-Jiddu Krishnamurti

Governments want efficient technicians, not human beings, because human beings become dangerous to governments – and to organized religions as well. That is why governments and religious organizations seek to control education.
-Jiddu Krishnamurti, Education and the Significance of Life

Sunday, February 17, 2013

Jiddu Krishnamurti

You must understand the whole of life, not just one little part of it. That is why you must read, that is why you must look at the skies, that is why you must sing, and dance, and write poems, and suffer, and understand, for all that is life.
-Jiddu Krishnamurti

The highest form of human intelligence is to observe yourself without judgment.
-Jiddu Krishnamurti

It is truth that liberates, not your effort to be free.
-Jiddu Krishnamurti

Freedom and love go together. Love is not a reaction. If I love you because you love me, that is mere trade, a thing to be bought in the market; it is not love. To love is not to ask anything in return, not even to feel that you are giving something - and it is only such love that can know freedom.
-Jiddu Krishnamurti

The more you know yourself, the more clarity there is. Self-knowledge has no end - you don't come to an achievement, you don't come to a conclusion. It is an endless river.
-Jiddu Krishnamurti

Anne Lamott

If something inside of you is real, we will probably find it interesting, and it will probably be universal. So you must risk placing real emotion at the center of your work. Write straight into the emotional center of things. Write toward vulnerability. Risk being unliked. Tell the truth as you understand it. If you’re a writer you have a moral obligation to do this. And it is a revolutionary act—truth is always subversive.
-Anne Lamott

But you can’t get to any of these truths by sitting in a field smiling beatifically, avoiding your anger and damage and grief. Your anger and damage and grief are the way to the truth. We don’t have much truth to express unless we have gone into those rooms and closets and woods and abysses that we were told not go in to. When we have gone in and looked around for a long while, just breathing and finally taking it in – then we will be able to speak in our own voice and to stay in the present moment. And that moment is home.
-Anne Lamott

Becoming a writer is about becoming conscious. When you’re conscious and writing from a place of insight and simplicity and real caring about the truth, you have the ability to throw the lights on for your reader. He or she will recognize his or her life and truth in what you say, in the pictures you have painted, and this decreases the terrible sense of isolation that we have all had too much of.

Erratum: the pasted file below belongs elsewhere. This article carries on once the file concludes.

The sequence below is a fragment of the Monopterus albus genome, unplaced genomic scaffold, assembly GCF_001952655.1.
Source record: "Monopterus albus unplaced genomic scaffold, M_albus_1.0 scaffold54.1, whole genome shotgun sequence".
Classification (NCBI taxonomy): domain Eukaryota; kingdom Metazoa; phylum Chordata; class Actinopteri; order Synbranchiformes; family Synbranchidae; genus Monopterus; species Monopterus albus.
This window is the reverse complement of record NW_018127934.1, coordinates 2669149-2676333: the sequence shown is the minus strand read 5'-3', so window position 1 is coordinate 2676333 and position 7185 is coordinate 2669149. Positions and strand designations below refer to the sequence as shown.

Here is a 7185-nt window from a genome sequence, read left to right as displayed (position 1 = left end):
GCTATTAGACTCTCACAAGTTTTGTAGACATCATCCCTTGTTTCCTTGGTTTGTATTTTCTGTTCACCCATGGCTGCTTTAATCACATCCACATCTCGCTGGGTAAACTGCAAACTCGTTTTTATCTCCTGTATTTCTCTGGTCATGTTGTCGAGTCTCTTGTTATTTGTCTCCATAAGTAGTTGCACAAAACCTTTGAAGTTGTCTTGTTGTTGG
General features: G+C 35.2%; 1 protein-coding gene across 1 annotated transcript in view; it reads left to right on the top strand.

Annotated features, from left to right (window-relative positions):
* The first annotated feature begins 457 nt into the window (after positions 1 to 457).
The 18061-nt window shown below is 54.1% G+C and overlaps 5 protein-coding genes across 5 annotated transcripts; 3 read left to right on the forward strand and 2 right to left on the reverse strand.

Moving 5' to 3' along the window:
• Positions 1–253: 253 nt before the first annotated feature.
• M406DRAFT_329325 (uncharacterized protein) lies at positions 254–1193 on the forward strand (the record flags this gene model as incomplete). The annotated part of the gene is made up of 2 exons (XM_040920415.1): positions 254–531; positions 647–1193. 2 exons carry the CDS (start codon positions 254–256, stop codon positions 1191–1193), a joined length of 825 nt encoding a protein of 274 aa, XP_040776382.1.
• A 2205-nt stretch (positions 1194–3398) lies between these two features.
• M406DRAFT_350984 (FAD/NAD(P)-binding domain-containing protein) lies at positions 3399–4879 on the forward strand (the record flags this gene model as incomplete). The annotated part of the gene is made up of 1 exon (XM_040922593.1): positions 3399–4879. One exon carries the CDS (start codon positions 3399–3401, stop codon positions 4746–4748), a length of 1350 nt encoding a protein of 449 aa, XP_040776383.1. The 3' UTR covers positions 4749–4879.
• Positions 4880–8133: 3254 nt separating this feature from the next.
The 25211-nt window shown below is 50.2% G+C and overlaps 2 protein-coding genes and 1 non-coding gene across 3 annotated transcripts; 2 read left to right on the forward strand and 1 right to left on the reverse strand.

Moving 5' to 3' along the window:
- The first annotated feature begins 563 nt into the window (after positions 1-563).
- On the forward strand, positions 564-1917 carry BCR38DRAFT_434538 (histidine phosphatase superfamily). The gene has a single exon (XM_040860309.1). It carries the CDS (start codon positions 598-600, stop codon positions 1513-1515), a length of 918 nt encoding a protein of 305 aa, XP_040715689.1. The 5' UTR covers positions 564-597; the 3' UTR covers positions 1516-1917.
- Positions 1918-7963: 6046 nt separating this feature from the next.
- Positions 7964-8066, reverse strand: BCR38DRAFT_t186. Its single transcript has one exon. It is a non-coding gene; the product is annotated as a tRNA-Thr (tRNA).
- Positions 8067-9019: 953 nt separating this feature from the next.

-Anne Lamott

Carolyn Knapp

The freedom to choose...means the freedom to make mistakes, to falter and fail, to come face-to-face with your own flaws and limitations and fears and secrets, to live with the terrible uncertainty that necessarily attends the construction of a self.
-Caroline Knapp

The dog’s agenda is simple, fathomable, overt: I want. “I want to go out, come in, eat something, lie here, play with that, kiss you." There are no ulterior motives with a dog, no mind games, no second-guessing, no complicated negotiations or bargains, and no guilt trips or grudges if a request is denied.
-Caroline Knapp

Bill Calhoun

Read.

Dream

I dreamed my friend had a full grown milking cow in the city. He milked her twice a day. There was a party going on in his house and I was one of the guests. He said the cow was a secret and I mustn't ask him about it in front of his family. I was allowed to go see the cow but I had to climb a ladder inside his house to reach the backyard which was on a hill. The cow was hidden back there.

Saturday, February 16, 2013

May Sarton

There is no doubt that solitude is a challenge and to maintain balance within it a precarious business. But I must not forget that, for me, being with people or even with one beloved person for any length of time without solitude is even worse. I lose my center. I feel dispersed, scattered, in pieces. I must have time alone in which to mull over my encounter, and to extract its juice, its essence, to understand what has really happened to me as a consequence of it.
-May Sarton, Journal of a Solitude

Thomas Merton

What can we gain by sailing to the moon if we are not able to cross the abyss that separates us from ourselves? This is the most important of all voyages of discovery, and without it, all the rest are not only useless, but disastrous.
-Thomas Merton

You do not need to know precisely what is happening, or exactly where it is all going. What you need is to recognize the possibilities and challenges offered by the present moment, and to embrace them with courage, faith and hope.